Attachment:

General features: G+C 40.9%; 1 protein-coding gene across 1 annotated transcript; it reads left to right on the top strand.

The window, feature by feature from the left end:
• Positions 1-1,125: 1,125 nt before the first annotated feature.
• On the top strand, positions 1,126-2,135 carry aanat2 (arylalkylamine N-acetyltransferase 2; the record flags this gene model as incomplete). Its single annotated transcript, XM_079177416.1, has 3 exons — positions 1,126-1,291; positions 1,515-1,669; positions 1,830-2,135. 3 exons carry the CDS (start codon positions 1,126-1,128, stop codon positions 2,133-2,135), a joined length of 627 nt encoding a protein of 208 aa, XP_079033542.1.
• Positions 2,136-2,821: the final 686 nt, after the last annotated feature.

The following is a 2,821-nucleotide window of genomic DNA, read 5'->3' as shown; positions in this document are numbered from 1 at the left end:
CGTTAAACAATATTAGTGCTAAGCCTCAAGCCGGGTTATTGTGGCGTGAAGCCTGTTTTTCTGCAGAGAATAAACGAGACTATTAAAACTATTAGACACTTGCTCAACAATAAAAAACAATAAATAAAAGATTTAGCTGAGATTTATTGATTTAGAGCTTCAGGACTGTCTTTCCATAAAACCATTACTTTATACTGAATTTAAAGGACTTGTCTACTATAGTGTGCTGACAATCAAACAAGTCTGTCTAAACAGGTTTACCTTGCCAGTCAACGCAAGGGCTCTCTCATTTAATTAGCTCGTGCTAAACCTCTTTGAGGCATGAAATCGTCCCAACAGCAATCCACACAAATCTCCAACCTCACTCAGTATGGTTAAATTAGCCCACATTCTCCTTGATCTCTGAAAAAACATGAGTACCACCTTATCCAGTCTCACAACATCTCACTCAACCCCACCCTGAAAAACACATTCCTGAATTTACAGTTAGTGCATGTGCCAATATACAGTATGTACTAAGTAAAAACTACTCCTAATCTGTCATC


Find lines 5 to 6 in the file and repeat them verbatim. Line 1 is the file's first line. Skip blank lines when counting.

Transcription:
• Positions 2,136-2,821: the final 686 nt, after the last annotated feature.

The following is a 2,821-nucleotide window of genomic DNA, read 5'->3' as shown; positions in this document are numbered from 1 at the left end: